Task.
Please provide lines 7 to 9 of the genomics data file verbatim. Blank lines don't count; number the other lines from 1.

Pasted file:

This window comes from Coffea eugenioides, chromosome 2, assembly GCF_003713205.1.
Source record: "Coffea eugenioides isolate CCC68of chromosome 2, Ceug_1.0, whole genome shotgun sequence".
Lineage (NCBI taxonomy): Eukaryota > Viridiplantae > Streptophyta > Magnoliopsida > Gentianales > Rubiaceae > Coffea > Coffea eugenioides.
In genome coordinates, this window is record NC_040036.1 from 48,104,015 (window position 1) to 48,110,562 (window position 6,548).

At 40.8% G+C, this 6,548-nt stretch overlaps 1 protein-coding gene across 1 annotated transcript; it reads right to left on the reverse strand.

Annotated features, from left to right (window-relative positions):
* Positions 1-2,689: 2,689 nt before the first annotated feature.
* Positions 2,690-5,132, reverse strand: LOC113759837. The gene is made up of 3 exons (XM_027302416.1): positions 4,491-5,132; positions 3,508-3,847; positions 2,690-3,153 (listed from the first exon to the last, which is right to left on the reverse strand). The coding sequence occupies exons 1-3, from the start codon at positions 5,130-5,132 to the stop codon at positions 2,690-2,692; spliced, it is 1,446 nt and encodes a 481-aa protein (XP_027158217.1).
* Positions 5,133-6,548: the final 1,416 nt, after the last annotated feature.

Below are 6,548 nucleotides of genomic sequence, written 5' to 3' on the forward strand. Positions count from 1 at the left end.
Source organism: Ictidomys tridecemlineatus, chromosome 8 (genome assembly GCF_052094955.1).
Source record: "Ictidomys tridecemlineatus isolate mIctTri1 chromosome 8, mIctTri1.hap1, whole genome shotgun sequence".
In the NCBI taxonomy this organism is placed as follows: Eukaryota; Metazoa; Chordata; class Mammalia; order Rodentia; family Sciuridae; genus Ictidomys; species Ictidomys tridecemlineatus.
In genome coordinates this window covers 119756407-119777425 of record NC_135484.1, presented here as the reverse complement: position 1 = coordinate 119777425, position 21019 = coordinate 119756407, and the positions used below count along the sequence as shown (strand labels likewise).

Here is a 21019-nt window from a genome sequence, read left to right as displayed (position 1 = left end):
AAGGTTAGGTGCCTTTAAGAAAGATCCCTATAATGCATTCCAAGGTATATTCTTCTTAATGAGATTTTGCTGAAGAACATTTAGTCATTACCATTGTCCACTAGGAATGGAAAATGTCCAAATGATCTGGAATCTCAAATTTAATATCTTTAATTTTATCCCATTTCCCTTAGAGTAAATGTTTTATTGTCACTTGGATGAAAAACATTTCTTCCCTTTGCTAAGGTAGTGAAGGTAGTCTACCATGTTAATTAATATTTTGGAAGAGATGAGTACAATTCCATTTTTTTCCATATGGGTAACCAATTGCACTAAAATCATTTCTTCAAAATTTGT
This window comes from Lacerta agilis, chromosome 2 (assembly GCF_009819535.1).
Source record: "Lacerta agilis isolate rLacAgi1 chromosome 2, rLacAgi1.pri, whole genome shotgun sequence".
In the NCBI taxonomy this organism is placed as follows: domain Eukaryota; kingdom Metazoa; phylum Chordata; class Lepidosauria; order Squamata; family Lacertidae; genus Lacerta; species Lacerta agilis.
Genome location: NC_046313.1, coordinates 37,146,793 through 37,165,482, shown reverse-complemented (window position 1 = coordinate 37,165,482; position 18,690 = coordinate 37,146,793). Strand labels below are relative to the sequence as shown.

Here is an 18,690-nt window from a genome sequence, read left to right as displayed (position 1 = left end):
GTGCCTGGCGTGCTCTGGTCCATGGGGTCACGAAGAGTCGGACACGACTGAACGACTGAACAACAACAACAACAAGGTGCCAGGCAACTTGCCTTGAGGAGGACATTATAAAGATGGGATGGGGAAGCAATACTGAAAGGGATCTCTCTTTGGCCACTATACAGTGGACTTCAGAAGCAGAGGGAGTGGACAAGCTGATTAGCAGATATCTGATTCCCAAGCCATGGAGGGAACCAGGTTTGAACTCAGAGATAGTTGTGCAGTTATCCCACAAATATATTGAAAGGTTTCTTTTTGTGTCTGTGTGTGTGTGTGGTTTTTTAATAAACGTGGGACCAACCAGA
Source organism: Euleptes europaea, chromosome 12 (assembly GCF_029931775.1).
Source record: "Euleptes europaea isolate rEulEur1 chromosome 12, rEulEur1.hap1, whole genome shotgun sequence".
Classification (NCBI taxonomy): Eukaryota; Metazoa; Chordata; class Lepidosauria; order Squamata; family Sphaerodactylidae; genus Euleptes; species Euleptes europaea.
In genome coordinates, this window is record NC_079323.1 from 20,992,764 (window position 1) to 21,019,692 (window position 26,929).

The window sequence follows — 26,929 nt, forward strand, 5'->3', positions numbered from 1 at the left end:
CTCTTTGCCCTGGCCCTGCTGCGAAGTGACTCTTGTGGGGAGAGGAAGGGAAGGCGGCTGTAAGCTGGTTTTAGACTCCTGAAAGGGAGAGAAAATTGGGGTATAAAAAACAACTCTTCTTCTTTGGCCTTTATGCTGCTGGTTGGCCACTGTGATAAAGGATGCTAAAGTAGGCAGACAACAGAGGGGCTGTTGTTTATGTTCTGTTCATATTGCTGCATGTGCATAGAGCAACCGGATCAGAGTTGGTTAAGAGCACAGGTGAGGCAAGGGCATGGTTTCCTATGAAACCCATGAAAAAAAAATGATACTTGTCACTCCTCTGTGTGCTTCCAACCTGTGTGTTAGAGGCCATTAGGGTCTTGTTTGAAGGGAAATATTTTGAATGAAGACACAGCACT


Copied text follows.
* Positions 1-2,689: 2,689 nt before the first annotated feature.
* Positions 2,690-5,132, reverse strand: LOC113759837. The gene is made up of 3 exons (XM_027302416.1): positions 4,491-5,132; positions 3,508-3,847; positions 2,690-3,153 (listed from the first exon to the last, which is right to left on the reverse strand). The coding sequence occupies exons 1-3, from the start codon at positions 5,130-5,132 to the stop codon at positions 2,690-2,692; spliced, it is 1,446 nt and encodes a 481-aa protein (XP_027158217.1).
* Positions 5,133-6,548: the final 1,416 nt, after the last annotated feature.